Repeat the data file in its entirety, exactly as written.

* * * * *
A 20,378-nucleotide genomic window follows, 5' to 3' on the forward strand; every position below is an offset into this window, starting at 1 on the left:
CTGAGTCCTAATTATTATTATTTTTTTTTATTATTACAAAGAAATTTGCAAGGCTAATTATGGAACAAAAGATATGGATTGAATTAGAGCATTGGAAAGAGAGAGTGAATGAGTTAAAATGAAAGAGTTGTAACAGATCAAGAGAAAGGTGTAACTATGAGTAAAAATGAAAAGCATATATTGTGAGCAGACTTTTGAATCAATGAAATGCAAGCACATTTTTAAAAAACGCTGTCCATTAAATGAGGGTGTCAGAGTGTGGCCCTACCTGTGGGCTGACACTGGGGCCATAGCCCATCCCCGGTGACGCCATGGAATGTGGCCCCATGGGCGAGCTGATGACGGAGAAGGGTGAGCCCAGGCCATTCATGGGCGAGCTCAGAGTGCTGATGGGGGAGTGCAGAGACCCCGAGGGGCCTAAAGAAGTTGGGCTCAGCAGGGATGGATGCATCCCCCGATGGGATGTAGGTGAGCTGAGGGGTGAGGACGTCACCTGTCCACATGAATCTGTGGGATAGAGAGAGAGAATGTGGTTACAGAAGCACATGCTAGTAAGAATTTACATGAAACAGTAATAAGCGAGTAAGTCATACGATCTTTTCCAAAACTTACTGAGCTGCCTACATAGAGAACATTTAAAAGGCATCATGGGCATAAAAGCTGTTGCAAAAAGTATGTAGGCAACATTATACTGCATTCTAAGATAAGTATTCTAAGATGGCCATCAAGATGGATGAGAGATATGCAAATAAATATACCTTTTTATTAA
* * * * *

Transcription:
A 20,378-nucleotide genomic window follows, 5' to 3' on the forward strand; every position below is an offset into this window, starting at 1 on the left:
CTGAGTCCTAATTATTATTATTTTTTTTTATTATTACAAAGAAATTTGCAAGGCTAATTATGGAACAAAAGATATGGATTGAATTAGAGCATTGGAAAGAGAGAGTGAATGAGTTAAAATGAAAGAGTTGTAACAGATCAAGAGAAAGGTGTAACTATGAGTAAAAATGAAAAGCATATATTGTGAGCAGACTTTTGAATCAATGAAATGCAAGCACATTTTTAAAAAACGCTGTCCATTAAATGAGGGTGTCAGAGTGTGGCCCTACCTGTGGGCTGACACTGGGGCCATAGCCCATCCCCGGTGACGCCATGGAATGTGGCCCCATGGGCGAGCTGATGACGGAGAAGGGTGAGCCCAGGCCATTCATGGGCGAGCTCAGAGTGCTGATGGGGGAGTGCAGAGACCCCGAGGGGCCTAAAGAAGTTGGGCTCAGCAGGGATGGATGCATCCCCCGATGGGATGTAGGTGAGCTGAGGGGTGAGGACGTCACCTGTCCACATGAATCTGTGGGATAGAGAGAGAGAATGTGGTTACAGAAGCACATGCTAGTAAGAATTTACATGAAACAGTAATAAGCGAGTAAGTCATACGATCTTTTCCAAAACTTACTGAGCTGCCTACATAGAGAACATTTAAAAGGCATCATGGGCATAAAAGCTGTTGCAAAAAGTATGTAGGCAACATTATACTGCATTCTAAGATAAGTATTCTAAGATGGCCATCAAGATGGATGAGAGATATGCAAATAAATATACCTTTTTATTAA